(Salk Institute) Although the human genome sequence faithfully lists (almost) every single DNA base of the roughly 3 billion bases that make up a human genome, it doesn’t tell biologists much about how its function is regulated. Now, researchers at the Salk Institute provide the first detailed map of the human epigenome, the layer of genetic control beyond the regulation inherent in the sequence of the genes themselves.
This is really interesting news. The researchers have devised ways to examine the methylation pattern in genomic sequences. They call it the methylome (I’m getting a little tired of adding -ome to everything but it sounds pretty cool in this case).
Epigenetics are processes that define the expression of genes while not being a part of the genetic sequence itself. Thus, simply knowing the DNA sequence does not necessarily define everything. Two people could have the same DNA sequence but epigenetic effects can result in very different expression patterns of the genes.
We know this since every cell has the same genetic sequences but have very different expression patterns, which results in so many different types of cell in our bodies.
DNA methylation has been documented before in the regulation of gene expression. But no one has ever examined this at the single base level in human genomes, which these researchers accomplished.
They did this by a nice combination of chemistry followed by molecular biology. When cytosine, one the 4 DNA bases, is reacted with sodium bisufite, it is chemically altered. But cytosine that has been methylated will not react with sodium bisulfite and remains a cytosine.
So, after reacting with sodium bisulfite, a variety of molecular biology procedures can be performed that will differentiate the chemically altered nucleotide bases from those that remain the same. This then tells the researchers which cytosines have been methylated (they still look like cytosines) and those that are not.
They were able to sequence directly the genomes of two different cell types: stem cells, which are non-differentiated types of cells, and fibroblasts, which are terminally differentiated. Their efforts covered about 94% of all the cytosines in the human genome. The chemical procedure allowed them to determine which cytosines were methylated and which were not.
Simply looking for which cytosines were similarly methylated or not in the two cell types informed them of differential epigenetic effects in the two cells. You directly examine this data because the Salk Institute has made it available. Pretty cool. Just a few years ago this data would have been pretty well inaccessible to even most scientists. Now anyone can see it. You can even download the data.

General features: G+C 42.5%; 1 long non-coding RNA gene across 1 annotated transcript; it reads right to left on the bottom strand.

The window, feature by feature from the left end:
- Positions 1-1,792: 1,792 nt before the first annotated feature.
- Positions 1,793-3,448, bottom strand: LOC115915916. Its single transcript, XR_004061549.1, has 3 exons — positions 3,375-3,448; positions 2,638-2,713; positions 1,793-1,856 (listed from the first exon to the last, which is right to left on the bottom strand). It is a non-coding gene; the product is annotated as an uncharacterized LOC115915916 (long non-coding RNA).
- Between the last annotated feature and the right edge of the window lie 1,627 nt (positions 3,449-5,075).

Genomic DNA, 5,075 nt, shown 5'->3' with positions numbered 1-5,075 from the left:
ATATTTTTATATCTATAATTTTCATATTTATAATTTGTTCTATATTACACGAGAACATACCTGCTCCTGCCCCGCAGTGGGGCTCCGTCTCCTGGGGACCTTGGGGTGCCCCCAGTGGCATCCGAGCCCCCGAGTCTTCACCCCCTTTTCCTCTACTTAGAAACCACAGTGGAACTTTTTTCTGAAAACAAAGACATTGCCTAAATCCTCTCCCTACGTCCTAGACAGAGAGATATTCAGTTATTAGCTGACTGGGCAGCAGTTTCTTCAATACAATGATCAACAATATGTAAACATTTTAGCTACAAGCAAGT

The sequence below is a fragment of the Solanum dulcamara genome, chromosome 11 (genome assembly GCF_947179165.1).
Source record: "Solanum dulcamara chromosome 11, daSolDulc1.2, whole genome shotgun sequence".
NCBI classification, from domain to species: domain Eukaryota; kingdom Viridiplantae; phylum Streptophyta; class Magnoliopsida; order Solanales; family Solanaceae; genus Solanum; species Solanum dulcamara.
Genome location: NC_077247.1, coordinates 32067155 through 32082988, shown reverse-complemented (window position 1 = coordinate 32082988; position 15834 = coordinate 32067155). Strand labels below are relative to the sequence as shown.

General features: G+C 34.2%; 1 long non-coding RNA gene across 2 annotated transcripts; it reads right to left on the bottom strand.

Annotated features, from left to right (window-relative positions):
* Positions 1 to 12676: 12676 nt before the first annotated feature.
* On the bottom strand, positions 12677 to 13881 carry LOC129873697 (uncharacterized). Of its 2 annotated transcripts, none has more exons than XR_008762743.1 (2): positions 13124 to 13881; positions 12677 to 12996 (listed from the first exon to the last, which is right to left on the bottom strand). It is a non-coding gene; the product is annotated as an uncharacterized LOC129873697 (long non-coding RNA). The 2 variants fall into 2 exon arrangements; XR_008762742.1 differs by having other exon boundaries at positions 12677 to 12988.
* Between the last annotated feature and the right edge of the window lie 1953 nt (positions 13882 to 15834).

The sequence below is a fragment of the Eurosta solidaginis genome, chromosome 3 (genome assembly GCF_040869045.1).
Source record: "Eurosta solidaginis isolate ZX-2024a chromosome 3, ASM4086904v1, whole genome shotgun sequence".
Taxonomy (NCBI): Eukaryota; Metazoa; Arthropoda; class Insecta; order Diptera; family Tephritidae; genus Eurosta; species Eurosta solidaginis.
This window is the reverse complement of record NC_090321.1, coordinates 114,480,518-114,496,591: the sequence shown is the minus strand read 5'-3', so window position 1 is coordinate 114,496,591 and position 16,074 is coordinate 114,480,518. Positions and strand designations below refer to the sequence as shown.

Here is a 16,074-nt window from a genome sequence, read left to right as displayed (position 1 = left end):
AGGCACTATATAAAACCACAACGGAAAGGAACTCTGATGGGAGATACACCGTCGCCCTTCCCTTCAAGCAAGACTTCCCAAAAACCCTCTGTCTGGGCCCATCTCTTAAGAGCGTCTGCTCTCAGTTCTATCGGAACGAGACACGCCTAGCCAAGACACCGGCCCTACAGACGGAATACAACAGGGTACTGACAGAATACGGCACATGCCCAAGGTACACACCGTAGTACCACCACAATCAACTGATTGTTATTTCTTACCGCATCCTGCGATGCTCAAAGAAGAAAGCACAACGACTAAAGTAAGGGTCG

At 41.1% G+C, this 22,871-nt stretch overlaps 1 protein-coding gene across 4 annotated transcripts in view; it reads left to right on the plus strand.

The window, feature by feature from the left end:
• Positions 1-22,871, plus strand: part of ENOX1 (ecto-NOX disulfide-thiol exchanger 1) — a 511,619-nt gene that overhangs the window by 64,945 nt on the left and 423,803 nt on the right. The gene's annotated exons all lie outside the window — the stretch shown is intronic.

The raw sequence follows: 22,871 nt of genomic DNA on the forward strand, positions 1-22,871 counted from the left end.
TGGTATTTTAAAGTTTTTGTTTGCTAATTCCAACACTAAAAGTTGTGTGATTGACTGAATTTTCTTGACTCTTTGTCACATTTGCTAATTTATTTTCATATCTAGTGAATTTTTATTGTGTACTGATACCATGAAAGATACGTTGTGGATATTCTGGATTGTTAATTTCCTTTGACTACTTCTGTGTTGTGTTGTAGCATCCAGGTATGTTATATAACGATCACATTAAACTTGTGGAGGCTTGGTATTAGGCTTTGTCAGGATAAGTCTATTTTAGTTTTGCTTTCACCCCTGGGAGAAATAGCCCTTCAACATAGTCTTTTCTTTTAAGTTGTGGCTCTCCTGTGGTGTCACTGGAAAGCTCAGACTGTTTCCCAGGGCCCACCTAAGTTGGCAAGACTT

It is a fascinating paper. What they essentially found was that the types of methylation patterns were very different in the two cell types. What was seen with fibroblasts was generally what has been seen before. But stem cells have a completely different type of methylation pattern, one that was unexpected.
They went an checked another stem cell line at specific locations to see if it also had this unusual methylation pattern and it did. Of real interest was when they examined stem cell lines that had been created by altering differentiated cell lines (that is, the cell lines were made by reversing the normal differentiation process), they again saw the appearance of the unusual methylation patterns.
A possible conclusion is that stem cells, which are generally undifferentiated and can form a wide variety of other cell types, have a very unusual form of DNA methylation that is altered substantially when they become other cell types.
That will be where they next explore. How do the methylation patterns change as the cells become more differentiated?
What this also shows is that we still have along way to go before understanding how a genomic sequence actually determines what happens inside a cell. Different methylation patterns are one instance where knowing the sequence is not the whole story.
There will probably be more instances where we are surprised. There may be other ways that epigenetic factors manipulate the genome. We may not even know what some of these are yet.
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